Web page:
Ranexa Side Effects
Generic name: ranolazine
Note: This document contains side effect information about ranolazine. Some of the dosage forms listed on this page may not apply to the brand name Ranexa.
Some side effects of Ranexa may not be reported. Always consult your doctor or healthcare specialist for medical advice. You may also report side effects to the FDA.
For the Consumer
Applies to ranolazine: oral tablet extended release
Get emergency medical help if you have any of these signs of an allergic reaction while taking ranolazine (the active ingredient contained in Ranexa) hives; difficulty breathing; swelling of your face, lips, tongue, or throat.
Call your doctor at once if you have any of these serious side effects:
feeling like you might pass out;
swelling in your hands, ankles, or feet;
slow, fast, or pounding heartbeats;
tremors or shaking;
blood in your urine;
urinating less than usual or not at all;
shortness of breath; or
skin rash, bruising, severe tingling, numbness, pain, and muscle weakness.
Less serious side effects of ranolazine may include:
mild dizziness, spinning sensation, headache;
mild nausea, vomiting, stomach pain, constipation;
ringing in your ears.
This is not a complete list of side effects and others may occur. Call your doctor for medical advice about side effects.
For Healthcare Professionals
Applies to ranolazine: oral tablet extended release
Other side effects have included peripheral edema (8.3%), fatigue (7%), asthenia (4.4%), vertigo (4.3%), and influenza (4.2%). Other side effects occurring in less than 2% of patients have included tinnitus.
Nervous system side effects have included dizziness (6.2% to 11.8%) and headache (5.5%). Nervous system reactions that were rare (0.5% or less), but potentially medically important, included hypoesthesia, paraesthesia, and tremor. Additional side effects have included confusional state.
Gastrointestinal side effects have included constipation (4.5% to 10.9%), nausea (4.4% to 5.6%), and diarrhea (3.8%). Other, less common reactions (less than 2%) included abdominal pain, dry mouth, and vomiting.
The variable blood levels attained after a given dose of ranolazine (the active ingredient contained in Ranexa) result in a wide range of effects on QTc. At Tmax following repeat dosing at 1000 mg twice a day, the mean change in QTc is about 6 msec. However, in 5% of the population with the highest plasma concentrations, the prolongation of QTc is at least 15 msec. The relationship between ranolazine plasma level and QTc is linear over a concentration range up to 4 fold greater than the concentrations produced by a dosage of 1000 mg twice a day, and this relationship is not significantly affected by age, weight, gender, race, heart rate, congestive heart failure NYHA class, or diabetes. In subjects with hepatic impairment, the relationship between plasma level of ranolazine and QTc is much steeper.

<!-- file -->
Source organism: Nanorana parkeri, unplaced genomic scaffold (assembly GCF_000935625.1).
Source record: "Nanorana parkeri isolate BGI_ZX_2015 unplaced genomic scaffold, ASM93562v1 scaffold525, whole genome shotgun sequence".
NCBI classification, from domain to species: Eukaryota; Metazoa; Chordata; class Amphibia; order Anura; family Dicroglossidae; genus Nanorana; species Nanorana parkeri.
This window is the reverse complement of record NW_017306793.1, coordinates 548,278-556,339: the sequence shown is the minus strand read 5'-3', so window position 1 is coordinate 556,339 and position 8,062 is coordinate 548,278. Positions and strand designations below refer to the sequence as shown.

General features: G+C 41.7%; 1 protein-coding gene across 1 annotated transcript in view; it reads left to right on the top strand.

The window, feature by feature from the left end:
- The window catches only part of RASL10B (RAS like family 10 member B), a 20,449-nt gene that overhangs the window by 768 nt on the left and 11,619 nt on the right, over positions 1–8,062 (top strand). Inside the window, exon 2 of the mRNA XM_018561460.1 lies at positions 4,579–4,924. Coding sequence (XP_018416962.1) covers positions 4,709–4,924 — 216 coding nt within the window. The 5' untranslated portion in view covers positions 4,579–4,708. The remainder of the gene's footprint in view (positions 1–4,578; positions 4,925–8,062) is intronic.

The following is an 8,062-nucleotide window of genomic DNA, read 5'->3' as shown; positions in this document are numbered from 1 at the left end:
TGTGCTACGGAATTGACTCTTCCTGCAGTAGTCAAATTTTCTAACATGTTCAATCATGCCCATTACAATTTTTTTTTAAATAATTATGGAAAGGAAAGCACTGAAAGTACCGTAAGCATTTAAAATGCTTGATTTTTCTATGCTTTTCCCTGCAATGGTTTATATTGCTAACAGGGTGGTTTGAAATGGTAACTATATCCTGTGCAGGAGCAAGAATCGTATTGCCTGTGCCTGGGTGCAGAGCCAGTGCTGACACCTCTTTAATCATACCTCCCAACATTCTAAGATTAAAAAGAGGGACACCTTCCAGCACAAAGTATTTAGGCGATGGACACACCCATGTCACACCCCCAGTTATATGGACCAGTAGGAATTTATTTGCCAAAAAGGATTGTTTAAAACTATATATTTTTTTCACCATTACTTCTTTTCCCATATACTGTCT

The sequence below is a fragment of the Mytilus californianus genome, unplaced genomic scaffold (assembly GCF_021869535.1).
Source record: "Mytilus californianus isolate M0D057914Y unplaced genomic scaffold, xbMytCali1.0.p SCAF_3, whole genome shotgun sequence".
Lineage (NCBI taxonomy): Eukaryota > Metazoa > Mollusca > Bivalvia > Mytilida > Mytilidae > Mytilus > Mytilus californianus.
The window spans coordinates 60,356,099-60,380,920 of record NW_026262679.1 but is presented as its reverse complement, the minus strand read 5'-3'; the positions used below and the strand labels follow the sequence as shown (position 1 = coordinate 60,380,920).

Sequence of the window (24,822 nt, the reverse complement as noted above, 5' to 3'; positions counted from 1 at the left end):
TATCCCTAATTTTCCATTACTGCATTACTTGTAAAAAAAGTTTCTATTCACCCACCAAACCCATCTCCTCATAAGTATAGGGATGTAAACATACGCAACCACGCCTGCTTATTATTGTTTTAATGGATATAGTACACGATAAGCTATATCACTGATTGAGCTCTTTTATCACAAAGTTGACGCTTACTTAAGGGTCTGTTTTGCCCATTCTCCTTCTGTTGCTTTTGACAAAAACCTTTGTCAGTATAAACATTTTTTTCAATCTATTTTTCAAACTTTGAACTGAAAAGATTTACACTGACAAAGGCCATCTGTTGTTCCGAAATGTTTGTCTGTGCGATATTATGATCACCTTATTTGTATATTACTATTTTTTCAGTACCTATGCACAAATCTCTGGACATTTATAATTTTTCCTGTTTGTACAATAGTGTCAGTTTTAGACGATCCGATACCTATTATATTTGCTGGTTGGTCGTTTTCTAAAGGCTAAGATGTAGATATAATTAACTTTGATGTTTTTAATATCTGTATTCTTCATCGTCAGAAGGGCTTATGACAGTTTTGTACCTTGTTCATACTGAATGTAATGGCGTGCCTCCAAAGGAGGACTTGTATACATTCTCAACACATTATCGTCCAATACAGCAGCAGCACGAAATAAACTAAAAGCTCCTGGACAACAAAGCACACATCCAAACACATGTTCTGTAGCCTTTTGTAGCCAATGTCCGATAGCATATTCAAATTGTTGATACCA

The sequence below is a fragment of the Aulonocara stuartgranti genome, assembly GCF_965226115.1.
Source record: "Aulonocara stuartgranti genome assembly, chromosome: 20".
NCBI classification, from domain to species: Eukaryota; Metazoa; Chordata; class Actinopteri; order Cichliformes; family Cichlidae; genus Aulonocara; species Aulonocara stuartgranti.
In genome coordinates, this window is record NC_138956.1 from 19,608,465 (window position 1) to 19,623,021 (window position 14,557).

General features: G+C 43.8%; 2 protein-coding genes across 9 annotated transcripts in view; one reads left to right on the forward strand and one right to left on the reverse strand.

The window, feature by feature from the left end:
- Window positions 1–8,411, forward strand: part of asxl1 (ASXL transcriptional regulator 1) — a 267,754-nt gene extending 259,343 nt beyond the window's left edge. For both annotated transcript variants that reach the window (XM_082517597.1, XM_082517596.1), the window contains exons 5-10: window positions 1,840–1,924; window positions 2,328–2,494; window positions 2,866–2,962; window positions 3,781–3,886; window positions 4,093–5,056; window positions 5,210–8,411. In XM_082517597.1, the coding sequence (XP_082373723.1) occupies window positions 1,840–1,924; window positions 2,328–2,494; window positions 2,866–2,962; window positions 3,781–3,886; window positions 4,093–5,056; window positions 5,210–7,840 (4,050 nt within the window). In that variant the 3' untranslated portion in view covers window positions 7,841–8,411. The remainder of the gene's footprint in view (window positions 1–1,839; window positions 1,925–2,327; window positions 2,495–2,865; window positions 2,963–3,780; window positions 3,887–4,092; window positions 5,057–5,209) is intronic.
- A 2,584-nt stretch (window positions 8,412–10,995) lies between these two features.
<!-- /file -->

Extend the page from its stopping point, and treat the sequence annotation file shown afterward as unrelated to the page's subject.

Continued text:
During a long-term safety study (ROLE program) involving patients with chronic angina (n=746), there were no treatment discontinuations due to QTc prolongation and no episodes of Torsades de Pointes were reported.
Cardiovascular side effects occurring in less than 2% of patients have included palpitations, bradycardia, hypotension, orthostatic hypotension, and syncope. ECG abnormalities have included dose- and plasma concentration related increases in the QTc interval, reductions in T wave amplitude, and notched T waves.
In general, a higher incidence of adverse events has been reported in elderly patients 75 years or older than in younger patients.
In general, long-term therapy with ranolazine (the active ingredient contained in Ranexa) is well tolerated in high-risk patients. During a long-term safety study (ROLE program) involving patients with chronic angina (n=746), more than two years after initial dosing, 76.7% of patients remained on therapy and 9.7% discontinued ranolazine due to adverse effects. In this study, age (greater than or equal to 64 years) was associated with increased adverse effects related withdrawals.
Renal side effects have included small, reversible elevations in serum creatinine and BUN levels. These elevations were observed without evidence of renal toxicity. Renal failure has been rarely (less than 0.5%) reported.
Metabolic side effects have been minimal. Ranolazine does not appear to significantly affect triglyceride or blood glucose levels; however, diabetes has been reported as an adverse effect. In contrast, in patients with diabetes, ranolazine (the active ingredient contained in Ranexa) has produced a dose-related reduction in glycosylated hemoglobin (HbA1c).
Respiratory side effects have included cough (6%) and dyspnea (4.3%). Pulmonary fibrosis has been rarely (less than 0.5%) reported.
Musculoskeletal side effects have included back pain (4.8%) and arthralgia (4.4%).
Hematologic side effects have included anemia (4.6%). Additional side effects have included thrombocytopenia, leukopenia, and pancytopenia (less than 0.5%).
Hypersensitivity side effects have included angioedema and eosinophilia (less than 0.5%).
Psychiatric side effects have included post marketing reports of hallucinations.
Dermatologic side effects have included angioedema, pruritus and rash.
More Ranexa resources
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